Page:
"Hubris, incompetence, and greed" at FTX Group, the failed cryptocurrency exchange led by Sam Bankman-Fried, helped set the stage for its historic collapse.
FTX debtors described in a report a culture in which management "expressed little interest in instituting appropriate oversight or a control framework," and consisted of a small group who "stifled dissent, commingled and misused corporate and customer funds, lied to third parties about their business, and joked internally about their tendency to lose track of millions of dollars in assets."
All that helped the exchange to "collapse as quickly as it had grown," the report said.
FTX lacked key executive roles, a cybersecurity department, and processes for detecting and handling security risks. The firm’s inadequate policies exposed millions of dollars in crypto assets to a "grave risk of loss, misuse, and compromise," according to the report.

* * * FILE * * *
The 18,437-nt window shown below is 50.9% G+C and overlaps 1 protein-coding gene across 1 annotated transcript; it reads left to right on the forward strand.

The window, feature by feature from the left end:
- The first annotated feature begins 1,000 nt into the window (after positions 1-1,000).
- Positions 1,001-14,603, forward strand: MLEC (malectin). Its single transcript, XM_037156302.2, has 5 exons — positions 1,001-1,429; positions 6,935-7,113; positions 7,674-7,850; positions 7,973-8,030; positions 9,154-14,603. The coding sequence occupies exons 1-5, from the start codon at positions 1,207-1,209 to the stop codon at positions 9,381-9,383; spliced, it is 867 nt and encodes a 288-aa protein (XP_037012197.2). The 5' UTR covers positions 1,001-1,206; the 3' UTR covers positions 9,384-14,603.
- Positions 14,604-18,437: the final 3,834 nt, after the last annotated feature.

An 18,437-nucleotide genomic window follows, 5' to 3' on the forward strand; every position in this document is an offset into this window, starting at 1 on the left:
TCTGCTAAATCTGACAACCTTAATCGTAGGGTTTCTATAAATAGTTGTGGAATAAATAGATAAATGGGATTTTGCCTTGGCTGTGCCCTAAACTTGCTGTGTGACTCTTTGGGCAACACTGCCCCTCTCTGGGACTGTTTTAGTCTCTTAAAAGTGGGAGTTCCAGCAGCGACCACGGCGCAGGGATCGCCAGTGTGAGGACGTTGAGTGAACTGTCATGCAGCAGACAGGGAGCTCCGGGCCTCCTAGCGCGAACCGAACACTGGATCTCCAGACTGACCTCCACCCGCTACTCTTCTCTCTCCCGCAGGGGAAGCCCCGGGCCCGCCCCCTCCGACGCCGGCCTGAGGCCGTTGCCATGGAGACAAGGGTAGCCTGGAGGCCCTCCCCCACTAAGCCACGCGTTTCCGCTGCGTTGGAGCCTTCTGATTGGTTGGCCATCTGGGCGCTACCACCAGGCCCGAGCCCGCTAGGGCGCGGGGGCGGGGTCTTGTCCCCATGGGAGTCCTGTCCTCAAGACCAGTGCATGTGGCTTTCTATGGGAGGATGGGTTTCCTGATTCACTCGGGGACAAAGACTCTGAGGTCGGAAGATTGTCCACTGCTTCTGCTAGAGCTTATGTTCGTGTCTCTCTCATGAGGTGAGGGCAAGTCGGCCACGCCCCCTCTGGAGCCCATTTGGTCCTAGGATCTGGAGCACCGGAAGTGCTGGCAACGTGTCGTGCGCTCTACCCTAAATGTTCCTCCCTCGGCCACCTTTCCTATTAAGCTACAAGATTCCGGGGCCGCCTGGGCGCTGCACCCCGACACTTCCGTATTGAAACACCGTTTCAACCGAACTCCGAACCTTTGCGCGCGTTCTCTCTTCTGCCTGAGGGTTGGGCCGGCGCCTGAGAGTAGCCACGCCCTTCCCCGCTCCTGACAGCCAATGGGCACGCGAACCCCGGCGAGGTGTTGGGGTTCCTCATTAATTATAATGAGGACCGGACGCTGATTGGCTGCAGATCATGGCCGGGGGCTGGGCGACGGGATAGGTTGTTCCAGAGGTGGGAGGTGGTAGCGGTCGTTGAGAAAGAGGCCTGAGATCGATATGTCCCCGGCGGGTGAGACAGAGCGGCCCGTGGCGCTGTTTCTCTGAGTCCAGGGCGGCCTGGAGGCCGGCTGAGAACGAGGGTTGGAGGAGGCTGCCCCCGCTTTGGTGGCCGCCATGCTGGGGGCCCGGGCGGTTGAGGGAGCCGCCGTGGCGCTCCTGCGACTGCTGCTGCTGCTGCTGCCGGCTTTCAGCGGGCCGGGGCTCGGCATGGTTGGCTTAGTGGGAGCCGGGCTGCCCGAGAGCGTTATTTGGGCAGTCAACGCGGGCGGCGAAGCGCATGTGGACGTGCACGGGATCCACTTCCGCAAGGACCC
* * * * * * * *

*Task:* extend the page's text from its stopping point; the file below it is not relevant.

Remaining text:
Founded in 2018 by MIT graduate and former ETF trader Bankman-Fried, FTX quickly became one of the world’s leading centralized cryptocurrency exchanges, specializing in derivatives and leveraged products. By July 2021, it was the third-largest cryptocurrency exchange, offering a range of trading products including derivatives, options, volatility products, and leveraged tokens.
Cryptocurrency prices tumbled the following year, leading to mounting losses for FTX. The exchange filed for Chapter 11 bankruptcy protection on Nov. 11, 2022, and Bankman-Fried resigned. According to its bankruptcy filing, FTX, which was once valued at $32 billion, had $8 billion of liabilities it couldn’t pay to as many as one million creditors.
Bankman-Fried was indicted by the U.S. District Court in Manhattan on eight counts, including securities fraud and money laundering. At a court hearing on Dec. 22, a federal judge agreed to release Bankman-Fried on a $250 million bond, the largest in history.